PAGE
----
Royal Dutch Shell further intensified its relationship with China in a new 30-year accord to appraise and develop tight gas reserves in the Sichuan basin.
The new project in the 4,000-square-kilometer Jinqiu block is Shell’s third venture in unconventional gas development with the China National Petroleum Corp. in the past six months.
The new deal marks once again China’s resolve to secure both domestic and foreign energy resources to supply its rapidly growing economy. Chinese oil and gas companies have announced deals in Argentina, Uganda and Iraq in recent weeks.
Earlier this week, Shell and CNPC, through its PetroChina unit, announced an accord with Arrow Energy, a leading producer of coal-seam gas in Australia, to acquire the company for A$3.5 billion (US$3.15). The acquiring companies sweetened their original bid of A$3.3 billion from earlier this month to win Arrow’s agreement.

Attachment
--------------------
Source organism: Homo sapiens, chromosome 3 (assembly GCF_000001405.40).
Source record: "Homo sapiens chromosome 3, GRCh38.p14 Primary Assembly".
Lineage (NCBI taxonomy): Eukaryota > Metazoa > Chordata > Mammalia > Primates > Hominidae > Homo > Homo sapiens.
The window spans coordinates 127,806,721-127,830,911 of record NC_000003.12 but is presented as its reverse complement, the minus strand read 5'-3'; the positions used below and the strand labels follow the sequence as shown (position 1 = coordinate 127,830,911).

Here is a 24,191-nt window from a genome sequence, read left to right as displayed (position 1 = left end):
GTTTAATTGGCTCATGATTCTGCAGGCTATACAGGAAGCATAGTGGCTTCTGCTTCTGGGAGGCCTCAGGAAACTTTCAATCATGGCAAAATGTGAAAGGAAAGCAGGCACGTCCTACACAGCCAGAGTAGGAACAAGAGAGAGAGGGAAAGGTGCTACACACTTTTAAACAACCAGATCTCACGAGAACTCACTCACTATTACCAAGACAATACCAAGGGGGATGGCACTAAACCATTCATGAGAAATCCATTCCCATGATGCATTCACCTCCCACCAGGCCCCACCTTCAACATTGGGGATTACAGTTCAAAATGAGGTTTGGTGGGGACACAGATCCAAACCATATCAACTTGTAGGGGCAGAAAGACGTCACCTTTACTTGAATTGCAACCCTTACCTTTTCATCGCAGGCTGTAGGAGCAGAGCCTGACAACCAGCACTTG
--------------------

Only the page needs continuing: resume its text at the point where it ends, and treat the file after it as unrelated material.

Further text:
Reports this week suggested that CNPC may try to export some of Arrow’s coal-seam gas, which cannot be liquefied, via pipeline to China.
In November, Shell and CNPC agreed to jointly develop a shale gas project further south in the Sichuan Province, in the Fushu block, also 4,000 square kilometers.
Tight gas, or basin-centered gas, is gas trapped in rock. As with shale gas, the rock must be fractured to allow the gas to escape into the well.
The Jinqiu venture is Shell’s second tight gas project with CNPC. The Changbei block in the Ordos basin of Shaanxi Province began production in March 2007 and now supplies 3 billion cubic meters of gas a year to Beijing and other cities in eastern China.
The success of unconventional gas ventures in the U.S., such as the Barnett Shale in Texas, has spurred interest in these resources around the world. Shell already has onshore tight gas production operations in the U.S. and Canada, as well as the Changbei venture.
Reuters reported that Shell will provide all the capital for the Jinqiu development, and as a result will own more than half the gas produced. The Jinqiu project is expected to yield 2 billion to 3 billion cubic meters a year when it starts production in two to three years, the news agency said.
By. Darrell Delamaide